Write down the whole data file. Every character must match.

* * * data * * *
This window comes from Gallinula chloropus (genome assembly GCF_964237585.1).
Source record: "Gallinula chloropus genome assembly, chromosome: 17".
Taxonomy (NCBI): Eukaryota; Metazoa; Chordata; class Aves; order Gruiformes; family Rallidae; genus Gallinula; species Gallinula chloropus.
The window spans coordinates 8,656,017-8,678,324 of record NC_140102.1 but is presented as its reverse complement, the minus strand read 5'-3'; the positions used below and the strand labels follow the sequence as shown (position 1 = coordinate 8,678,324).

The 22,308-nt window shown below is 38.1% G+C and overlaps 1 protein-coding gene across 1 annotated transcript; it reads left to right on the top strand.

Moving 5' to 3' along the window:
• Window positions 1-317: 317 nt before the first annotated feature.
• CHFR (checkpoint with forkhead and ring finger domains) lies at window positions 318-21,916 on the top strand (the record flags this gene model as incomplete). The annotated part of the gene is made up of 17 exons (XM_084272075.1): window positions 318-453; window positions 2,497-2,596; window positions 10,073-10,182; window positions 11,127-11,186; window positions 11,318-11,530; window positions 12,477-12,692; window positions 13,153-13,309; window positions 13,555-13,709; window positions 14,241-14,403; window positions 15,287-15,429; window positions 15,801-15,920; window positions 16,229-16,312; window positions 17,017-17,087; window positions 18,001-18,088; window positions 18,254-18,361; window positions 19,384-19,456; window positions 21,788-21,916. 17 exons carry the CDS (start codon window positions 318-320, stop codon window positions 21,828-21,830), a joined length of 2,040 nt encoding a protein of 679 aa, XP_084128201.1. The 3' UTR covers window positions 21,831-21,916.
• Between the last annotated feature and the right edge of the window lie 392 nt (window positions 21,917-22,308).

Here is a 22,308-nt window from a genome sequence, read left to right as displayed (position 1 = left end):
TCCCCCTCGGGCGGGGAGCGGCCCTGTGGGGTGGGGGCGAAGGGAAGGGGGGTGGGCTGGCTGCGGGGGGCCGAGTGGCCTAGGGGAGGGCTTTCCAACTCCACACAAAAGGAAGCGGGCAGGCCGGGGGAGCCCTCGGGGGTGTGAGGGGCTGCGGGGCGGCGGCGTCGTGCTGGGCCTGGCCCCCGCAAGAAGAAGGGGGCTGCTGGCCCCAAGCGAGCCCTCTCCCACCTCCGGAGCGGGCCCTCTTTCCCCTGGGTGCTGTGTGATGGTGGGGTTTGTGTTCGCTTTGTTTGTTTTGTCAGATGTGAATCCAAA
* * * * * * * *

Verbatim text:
This window comes from Gallinula chloropus (genome assembly GCF_964237585.1).
Source record: "Gallinula chloropus genome assembly, chromosome: 17".
Taxonomy (NCBI): Eukaryota; Metazoa; Chordata; class Aves; order Gruiformes; family Rallidae; genus Gallinula; species Gallinula chloropus.
The window spans coordinates 8,656,017-8,678,324 of record NC_140102.1 but is presented as its reverse complement, the minus strand read 5'-3'; the positions used below and the strand labels follow the sequence as shown (position 1 = coordinate 8,678,324).

The 22,308-nt window shown below is 38.1% G+C and overlaps 1 protein-coding gene across 1 annotated transcript; it reads left to right on the top strand.

Moving 5' to 3' along the window:
• Window positions 1-317: 317 nt before the first annotated feature.
• CHFR (checkpoint with forkhead and ring finger domains) lies at window positions 318-21,916 on the top strand (the record flags this gene model as incomplete). The annotated part of the gene is made up of 17 exons (XM_084272075.1): window positions 318-453; window positions 2,497-2,596; window positions 10,073-10,182; window positions 11,127-11,186; window positions 11,318-11,530; window positions 12,477-12,692; window positions 13,153-13,309; window positions 13,555-13,709; window positions 14,241-14,403; window positions 15,287-15,429; window positions 15,801-15,920; window positions 16,229-16,312; window positions 17,017-17,087; window positions 18,001-18,088; window positions 18,254-18,361; window positions 19,384-19,456; window positions 21,788-21,916. 17 exons carry the CDS (start codon window positions 318-320, stop codon window positions 21,828-21,830), a joined length of 2,040 nt encoding a protein of 679 aa, XP_084128201.1. The 3' UTR covers window positions 21,831-21,916.
• Between the last annotated feature and the right edge of the window lie 392 nt (window positions 21,917-22,308).

Here is a 22,308-nt window from a genome sequence, read left to right as displayed (position 1 = left end):
TCCCCCTCGGGCGGGGAGCGGCCCTGTGGGGTGGGGGCGAAGGGAAGGGGGGTGGGCTGGCTGCGGGGGGCCGAGTGGCCTAGGGGAGGGCTTTCCAACTCCACACAAAAGGAAGCGGGCAGGCCGGGGGAGCCCTCGGGGGTGTGAGGGGCTGCGGGGCGGCGGCGTCGTGCTGGGCCTGGCCCCCGCAAGAAGAAGGGGGCTGCTGGCCCCAAGCGAGCCCTCTCCCACCTCCGGAGCGGGCCCTCTTTCCCCTGGGTGCTGTGTGATGGTGGGGTTTGTGTTCGCTTTGTTTGTTTTGTCAGATGTGAATCCAAA